COMMON NAME: Yellow-Rumped Warbler
SCIENTIFIC NAME: Dendroica coronata. Des from ses: "moth," phagos: "eating", and coronata: "crowned".

One of the best known warblers, the yellow-rumped warbler is a small plump bird with a big head and slender tail. Affectionately referred to by birders as “butter butts” because of the pat-of-butter-shaped yellow mark on its rump, it is the first warbler to arrive each spring. 

Both sexes are similar in the summer: bright grey bodies and splashes of white in the wings. But what makes them eye-catching is the brilliant splashes of yellow which decorate their necks, faces, sides and rumps. Males are very strikingly shaded; females are duller and may show some brown. Winter birds are paler brown, with a bright yellow rump and usually some yellow on the sides.

We are lucky to see these lovely birds year round ranging all the way from Seattle, where they forage and feed in mostly mountainous areas, to the woodlands of New England, chirping and flying mainly on birches, aspens and willow trees.

Warblers breed and feed in areas of mature coniferous and deciduous trees. Come winter, these tough survivors don’t migrate to the tropics but find ways to live on berries in parks and open pine forests, making it the main winter warbler in North America. 

Yellow-rumped warblers travel together in small flocks and appear to be in constant motion. It is fascinating to watch them feeding in flight, darting from branch to branch to catch their prey of flying insects!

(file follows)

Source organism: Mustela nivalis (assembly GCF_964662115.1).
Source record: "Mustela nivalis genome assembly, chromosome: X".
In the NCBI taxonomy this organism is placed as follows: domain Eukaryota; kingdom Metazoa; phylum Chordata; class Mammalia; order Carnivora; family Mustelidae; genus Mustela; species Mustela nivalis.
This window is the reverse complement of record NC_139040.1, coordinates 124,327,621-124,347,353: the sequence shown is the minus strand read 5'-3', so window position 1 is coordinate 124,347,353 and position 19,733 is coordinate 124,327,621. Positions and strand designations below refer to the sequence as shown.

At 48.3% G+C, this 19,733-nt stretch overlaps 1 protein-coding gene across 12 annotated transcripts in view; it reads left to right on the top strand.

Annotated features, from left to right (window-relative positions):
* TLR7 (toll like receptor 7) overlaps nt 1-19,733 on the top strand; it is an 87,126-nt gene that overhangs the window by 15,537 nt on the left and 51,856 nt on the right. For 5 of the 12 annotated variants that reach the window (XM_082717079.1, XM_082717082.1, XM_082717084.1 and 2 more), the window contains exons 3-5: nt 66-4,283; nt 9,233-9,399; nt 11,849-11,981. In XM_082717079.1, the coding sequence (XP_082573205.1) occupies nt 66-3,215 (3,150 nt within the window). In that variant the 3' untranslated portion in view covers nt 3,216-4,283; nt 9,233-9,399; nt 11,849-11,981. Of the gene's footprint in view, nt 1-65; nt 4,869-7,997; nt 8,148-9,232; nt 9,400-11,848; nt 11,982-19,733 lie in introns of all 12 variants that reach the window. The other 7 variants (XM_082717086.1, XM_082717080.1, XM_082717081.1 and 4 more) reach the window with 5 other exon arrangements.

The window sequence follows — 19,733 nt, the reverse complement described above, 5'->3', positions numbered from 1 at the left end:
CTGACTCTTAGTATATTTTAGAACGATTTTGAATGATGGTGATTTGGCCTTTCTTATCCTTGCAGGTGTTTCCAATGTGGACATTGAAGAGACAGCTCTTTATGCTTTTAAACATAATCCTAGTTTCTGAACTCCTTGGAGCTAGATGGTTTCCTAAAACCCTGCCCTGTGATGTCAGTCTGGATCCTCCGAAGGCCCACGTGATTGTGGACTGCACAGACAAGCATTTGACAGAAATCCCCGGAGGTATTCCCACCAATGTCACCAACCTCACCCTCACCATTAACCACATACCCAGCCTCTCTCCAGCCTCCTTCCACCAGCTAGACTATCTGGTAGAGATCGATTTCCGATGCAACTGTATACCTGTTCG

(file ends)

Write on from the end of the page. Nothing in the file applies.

In case you missed last week's bird-of-the-week: The European Starling. 

What’s on the menu for the yellow-rumped warbler?

Warblers eat mostly insects, such as caterpillars, wasps, grasshoppers, gnats, aphids, beetles and spiders. Come winter when bugs are scarce, the warbler also eats fruit as well as berries. Bayberries are on the menu, as well as juniper, wax myrtle and poison ivy among others. 

How to attract warblers to your feeder?

So here’s the catch - it’s almost impossible! Although there are over 50 species of warblers in the United States and Canada, most warblers don’t visit backyards, because they aren’t feeder birds and typically stick to forested areas. So, birders have to go to where the warblers are. These little lovelies won’t eat your regular seed offerings as they are mostly berry and insect-oriented. They also don’t build cavity-nests - so bird houses are out of the question. Warblers keep to their own and are a shy species. Having said that, it is still not impossible! There are four things you can try to get them to trill, whistle and warble in your garden:

1. Something sweet, something fatty: The only feeders which could attract these shy and solitary birds are suet feeders, peanut feeders and orange feeders. Much like Orioles, they might very well be attracted to orange halves, jelly, suet or peanut butter left in open and safe perches – or even left on nectar feeders.